Tuesday, February 22, 2011

The Woman Behind the Golden Eggs

Celeste Albers is an iconic figure in the Lowcountry farming community. Her Sea Island Eggs are coveted by Charleston restaurants, and at the GO, we are lucky to serve them.

Cracking one open reveals a yolk as golden as a sunset. They literally make our bearnaise, deviled eggs, and desserts. During the heat of summer when the hens simply refuse to lay enough, we enter a time of mourning. We substitute other high-quality, farm-fresh eggs, but the bearnaise turns a pale yellow, more reminiscent of the washed-out midday sun than its evening splendor.

So who is the woman behind the golden eggs? Celeste’s roots lie in the Lowcountry. Her grandfather shrimped in Bulls Bay and ran a country store on Highway 17 near Awendaw. However, her father left farming to earn an accounting degree and wound up working for DuPont in Delaware. She remembers that he hated his job, and he eventually ended up back in Awendaw, farming the family land.

In 1993, Celeste moved down with her baby daughter, Erin, and joined him. She began selling their produce at the fledgling Charleston Farmers Market. There she met George Albers, who was selling his own produce. Celeste remembers that George used to stop by her booth, buy some of her wild blackberries, and chat for a while.

“It was the blackberries that did it,” says Celeste. “George stole me away from my dad, and before you knew it we had one booth instead of two.”

Together, they have navigated the rough terrain of making a living off the land. They have grown vegetables, shrimped, and finally raised chickens and cows. None of it has proven easy, especially since they lease rather than own their property -- negating any meager security you might expect a farmer to have. Furthermore, they physically labor every day of the year.

But Celeste maintains that she would rather this than a lifetime of working a job she hates. These days they do seem to have found their niche: focusing on their egg and raw milk production. And among those in the know, their product has achieved a cult-like following.

At the GO, we regularly receive phone calls from avid Celeste fans wanting to reserve their eggs and milk, and I truly understand their reverence. When the eggs become scarce, I reserve them for use only in our bread pudding, and with each of the 40 eggs I crack, I give thanks to Celeste.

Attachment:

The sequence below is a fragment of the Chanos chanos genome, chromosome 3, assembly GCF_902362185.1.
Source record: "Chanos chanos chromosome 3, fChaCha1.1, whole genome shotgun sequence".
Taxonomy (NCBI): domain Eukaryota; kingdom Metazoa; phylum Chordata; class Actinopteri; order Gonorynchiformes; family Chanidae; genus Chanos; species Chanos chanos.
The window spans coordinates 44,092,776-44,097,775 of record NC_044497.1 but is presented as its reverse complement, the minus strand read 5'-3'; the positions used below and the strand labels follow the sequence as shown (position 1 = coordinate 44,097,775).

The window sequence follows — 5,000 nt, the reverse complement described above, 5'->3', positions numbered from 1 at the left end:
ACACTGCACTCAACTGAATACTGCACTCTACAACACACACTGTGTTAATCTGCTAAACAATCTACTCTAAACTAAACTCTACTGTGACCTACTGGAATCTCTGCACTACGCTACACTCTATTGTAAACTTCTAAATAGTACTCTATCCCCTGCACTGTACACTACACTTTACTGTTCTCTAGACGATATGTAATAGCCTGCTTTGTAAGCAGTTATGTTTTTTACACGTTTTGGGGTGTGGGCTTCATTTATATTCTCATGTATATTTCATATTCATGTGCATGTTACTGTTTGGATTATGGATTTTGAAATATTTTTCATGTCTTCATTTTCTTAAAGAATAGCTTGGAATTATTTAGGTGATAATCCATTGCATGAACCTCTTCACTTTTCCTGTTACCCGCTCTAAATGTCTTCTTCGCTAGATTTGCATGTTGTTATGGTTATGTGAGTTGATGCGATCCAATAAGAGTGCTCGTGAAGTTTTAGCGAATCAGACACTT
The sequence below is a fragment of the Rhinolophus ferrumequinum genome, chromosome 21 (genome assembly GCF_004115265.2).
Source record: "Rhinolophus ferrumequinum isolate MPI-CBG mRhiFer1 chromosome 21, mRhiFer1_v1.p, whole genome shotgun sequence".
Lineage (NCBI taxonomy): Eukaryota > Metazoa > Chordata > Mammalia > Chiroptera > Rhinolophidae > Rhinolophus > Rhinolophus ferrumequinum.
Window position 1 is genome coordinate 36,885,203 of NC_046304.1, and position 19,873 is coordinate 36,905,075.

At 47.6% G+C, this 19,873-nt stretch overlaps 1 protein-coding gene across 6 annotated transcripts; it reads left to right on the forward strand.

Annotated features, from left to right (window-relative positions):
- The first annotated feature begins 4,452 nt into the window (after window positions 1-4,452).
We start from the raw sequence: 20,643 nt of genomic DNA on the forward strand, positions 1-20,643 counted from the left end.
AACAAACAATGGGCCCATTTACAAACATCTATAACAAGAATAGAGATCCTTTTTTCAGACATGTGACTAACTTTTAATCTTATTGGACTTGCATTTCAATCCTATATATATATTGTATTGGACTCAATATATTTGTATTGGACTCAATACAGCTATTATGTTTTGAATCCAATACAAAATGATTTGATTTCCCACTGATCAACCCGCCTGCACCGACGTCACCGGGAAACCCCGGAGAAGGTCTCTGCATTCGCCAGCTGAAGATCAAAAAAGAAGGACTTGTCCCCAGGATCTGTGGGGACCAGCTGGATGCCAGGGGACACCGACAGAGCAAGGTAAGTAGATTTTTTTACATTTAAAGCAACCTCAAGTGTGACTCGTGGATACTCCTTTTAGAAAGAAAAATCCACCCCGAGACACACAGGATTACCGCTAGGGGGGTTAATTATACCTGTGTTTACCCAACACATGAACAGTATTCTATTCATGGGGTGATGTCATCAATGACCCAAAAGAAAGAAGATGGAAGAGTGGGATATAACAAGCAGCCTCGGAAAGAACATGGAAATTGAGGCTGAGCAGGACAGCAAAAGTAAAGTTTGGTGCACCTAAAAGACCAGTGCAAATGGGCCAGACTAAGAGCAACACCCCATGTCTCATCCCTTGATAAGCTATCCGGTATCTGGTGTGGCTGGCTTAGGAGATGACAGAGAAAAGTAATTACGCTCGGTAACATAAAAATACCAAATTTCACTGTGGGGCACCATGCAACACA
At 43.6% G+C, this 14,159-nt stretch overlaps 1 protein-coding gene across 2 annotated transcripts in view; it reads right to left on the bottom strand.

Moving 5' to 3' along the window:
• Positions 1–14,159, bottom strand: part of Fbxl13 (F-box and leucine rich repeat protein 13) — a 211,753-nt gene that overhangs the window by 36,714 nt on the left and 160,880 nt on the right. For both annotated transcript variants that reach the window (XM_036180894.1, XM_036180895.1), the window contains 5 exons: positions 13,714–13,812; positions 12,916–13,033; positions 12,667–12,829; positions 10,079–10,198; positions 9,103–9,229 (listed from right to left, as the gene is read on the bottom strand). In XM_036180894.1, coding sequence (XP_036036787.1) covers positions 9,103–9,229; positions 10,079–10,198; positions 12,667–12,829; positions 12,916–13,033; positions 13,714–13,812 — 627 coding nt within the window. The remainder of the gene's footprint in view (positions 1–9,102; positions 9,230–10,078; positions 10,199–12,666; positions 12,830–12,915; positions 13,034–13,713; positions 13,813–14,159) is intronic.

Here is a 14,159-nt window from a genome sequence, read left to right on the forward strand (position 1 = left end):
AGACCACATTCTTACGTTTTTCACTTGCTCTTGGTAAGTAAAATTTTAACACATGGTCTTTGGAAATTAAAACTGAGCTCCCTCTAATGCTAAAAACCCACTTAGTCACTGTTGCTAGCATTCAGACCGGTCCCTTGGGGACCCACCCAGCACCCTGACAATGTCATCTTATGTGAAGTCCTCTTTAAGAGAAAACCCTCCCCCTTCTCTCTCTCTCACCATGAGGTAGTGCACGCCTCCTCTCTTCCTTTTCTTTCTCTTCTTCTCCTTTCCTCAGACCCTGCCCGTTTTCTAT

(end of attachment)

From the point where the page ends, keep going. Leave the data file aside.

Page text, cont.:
Thursday, February 17, 2011

Papa's Oyster Stew

Here, in Charleston we are lucky to have some warmer weather thawing us out, but I know that winter still has its hold on the folks up North! And regardless of your geographic location I am sure that everyone could a little gustatory hug as February drags on...

Well, I happen to have the perfect dish -- my father's oyster stew! Of course, you will need some freshly shucked oysters, but even inland states have great seafood markets! Seek one out and try out this simple, elegant dish for your next dinner party.

Papa's Oyster Stew

Every holiday season of my youth my father and I would go buy a Christmas tree together, and then we would buy quarts of freshly shucked oysters to make his famous stew while trimming the tree. Freshly shucked oysters may seem a bit incongruous if you remember that my hometown is the extremely inland hamlet of Columbus, Georgia. But my father's good friends, the Lunsfords, owned Rose Hill Seafood where they brought in oysters straight from Apalachicola, Florida. The flavor of those oysters and especially this stew is the flavor of my childhood.

1 quart shucked oysters and their liquor
3 tablespoons unsalted butter
2 cups chopped onion (about 1 medium onion)
3 cups milk
1 cup heavy cream
1 teaspoon kosher salt, more to taste
2 teaspoons freshly ground black pepper
Oyster crackers, for garnish

Place the oysters in a colander set over a bowl to drain off liquor. Reserve liquor and oysters.

Melt butter in a medium pot over medium heat. When foam subsides, add the onions and cook until translucent, about 10 minutes. Add the reserved oyster liquor and cook until reduced by half, about 10 minutes. Add the milk and cream; bring to a simmer. Add the oysters; cook until their outer edges begin to curl, about 5 minutes. Serve hot with oyster crackers.

YIELD: About 4 entree servings

P.S. The stew might require more salt depending on the salinity of the oysters, but it is best not to oversalt at the outset.

P.P.S. I love a lot of black pepper in creamy dishes like this stew, but feel free to use less than the recommended 2 teaspoons if your palate is sensitive to spice.

Thursday, February 10, 2011

Red Velvet Again -- For Valentine's Baking!

Just in case anyone wants to make a festive dessert for our favorite Hallmark holiday...I am reposting my recipe for Red Velvet Pound Cake!

Sarah's Red Velvet Pound Cake